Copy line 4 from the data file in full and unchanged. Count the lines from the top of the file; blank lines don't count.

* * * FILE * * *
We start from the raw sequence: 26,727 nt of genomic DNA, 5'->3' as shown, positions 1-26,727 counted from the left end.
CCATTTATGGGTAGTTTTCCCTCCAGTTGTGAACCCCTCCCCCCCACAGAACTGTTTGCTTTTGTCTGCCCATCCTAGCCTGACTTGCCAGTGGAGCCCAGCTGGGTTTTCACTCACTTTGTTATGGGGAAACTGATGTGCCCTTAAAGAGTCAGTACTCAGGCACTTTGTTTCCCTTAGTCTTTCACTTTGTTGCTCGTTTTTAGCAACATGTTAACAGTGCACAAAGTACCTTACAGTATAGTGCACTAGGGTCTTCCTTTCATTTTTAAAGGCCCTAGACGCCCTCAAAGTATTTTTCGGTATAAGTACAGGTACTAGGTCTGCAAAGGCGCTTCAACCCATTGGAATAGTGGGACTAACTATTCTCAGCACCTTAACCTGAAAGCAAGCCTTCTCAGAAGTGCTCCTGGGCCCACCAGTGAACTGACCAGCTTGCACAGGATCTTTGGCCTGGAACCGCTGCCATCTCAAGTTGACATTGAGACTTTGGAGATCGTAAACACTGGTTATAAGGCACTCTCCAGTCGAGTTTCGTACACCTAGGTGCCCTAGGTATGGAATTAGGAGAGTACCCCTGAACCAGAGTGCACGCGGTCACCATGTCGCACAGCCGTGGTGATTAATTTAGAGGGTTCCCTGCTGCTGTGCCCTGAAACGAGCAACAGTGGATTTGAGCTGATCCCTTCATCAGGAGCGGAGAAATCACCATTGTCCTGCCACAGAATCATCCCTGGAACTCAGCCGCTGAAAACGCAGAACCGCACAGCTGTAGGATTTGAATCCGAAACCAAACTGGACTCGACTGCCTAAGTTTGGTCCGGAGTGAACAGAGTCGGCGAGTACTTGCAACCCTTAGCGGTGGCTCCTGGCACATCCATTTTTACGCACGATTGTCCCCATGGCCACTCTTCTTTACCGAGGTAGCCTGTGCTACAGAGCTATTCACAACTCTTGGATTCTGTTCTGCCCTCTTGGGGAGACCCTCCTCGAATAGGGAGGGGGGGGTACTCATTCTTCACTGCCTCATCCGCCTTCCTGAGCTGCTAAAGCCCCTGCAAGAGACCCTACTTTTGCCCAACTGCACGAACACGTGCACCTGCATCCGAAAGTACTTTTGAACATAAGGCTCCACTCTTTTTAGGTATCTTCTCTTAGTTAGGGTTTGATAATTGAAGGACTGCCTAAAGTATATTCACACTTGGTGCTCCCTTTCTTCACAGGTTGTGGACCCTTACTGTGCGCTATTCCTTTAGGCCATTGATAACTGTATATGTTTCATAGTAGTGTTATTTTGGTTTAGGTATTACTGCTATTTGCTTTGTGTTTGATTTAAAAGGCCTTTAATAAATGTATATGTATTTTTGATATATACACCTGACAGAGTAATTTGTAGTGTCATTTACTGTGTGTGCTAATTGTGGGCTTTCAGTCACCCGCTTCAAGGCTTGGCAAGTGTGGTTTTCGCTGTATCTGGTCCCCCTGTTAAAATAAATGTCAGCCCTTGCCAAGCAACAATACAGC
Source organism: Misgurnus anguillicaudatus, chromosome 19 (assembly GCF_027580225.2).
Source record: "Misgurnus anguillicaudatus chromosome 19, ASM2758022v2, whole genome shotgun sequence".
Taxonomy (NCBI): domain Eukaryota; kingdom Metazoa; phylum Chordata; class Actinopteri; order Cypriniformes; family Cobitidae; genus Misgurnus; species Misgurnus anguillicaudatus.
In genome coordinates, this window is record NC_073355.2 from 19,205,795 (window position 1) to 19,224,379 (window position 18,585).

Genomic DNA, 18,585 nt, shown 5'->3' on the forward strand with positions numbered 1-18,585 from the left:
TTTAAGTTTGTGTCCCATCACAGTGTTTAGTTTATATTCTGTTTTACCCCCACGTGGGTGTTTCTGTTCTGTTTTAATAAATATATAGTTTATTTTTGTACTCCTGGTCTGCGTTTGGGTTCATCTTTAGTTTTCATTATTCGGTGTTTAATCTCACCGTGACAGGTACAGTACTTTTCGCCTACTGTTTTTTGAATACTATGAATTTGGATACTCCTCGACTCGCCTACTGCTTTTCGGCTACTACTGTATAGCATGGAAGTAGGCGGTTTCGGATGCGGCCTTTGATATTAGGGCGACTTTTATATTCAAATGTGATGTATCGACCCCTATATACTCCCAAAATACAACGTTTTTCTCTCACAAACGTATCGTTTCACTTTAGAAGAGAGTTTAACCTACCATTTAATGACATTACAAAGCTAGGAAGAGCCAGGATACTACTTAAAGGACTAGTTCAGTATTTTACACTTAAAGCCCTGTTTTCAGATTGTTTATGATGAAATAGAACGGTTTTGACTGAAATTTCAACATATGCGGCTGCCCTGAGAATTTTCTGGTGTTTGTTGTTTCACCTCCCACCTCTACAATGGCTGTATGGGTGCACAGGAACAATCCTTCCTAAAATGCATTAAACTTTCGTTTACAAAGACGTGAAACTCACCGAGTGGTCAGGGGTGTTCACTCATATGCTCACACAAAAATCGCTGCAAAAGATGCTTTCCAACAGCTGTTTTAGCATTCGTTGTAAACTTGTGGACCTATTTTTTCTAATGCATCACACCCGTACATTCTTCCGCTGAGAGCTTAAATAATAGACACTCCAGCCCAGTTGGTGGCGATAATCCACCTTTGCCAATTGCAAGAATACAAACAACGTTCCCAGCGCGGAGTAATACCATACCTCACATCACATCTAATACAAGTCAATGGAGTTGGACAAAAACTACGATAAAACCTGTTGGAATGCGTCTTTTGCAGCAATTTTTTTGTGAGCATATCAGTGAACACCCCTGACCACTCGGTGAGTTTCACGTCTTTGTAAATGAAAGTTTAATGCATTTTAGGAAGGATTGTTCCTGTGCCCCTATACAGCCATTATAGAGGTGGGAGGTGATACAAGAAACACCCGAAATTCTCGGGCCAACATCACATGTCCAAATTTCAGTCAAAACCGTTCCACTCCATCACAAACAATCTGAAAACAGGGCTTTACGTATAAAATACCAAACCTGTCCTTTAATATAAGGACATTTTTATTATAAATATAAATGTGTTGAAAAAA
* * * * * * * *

Source record: "Misgurnus anguillicaudatus chromosome 19, ASM2758022v2, whole genome shotgun sequence".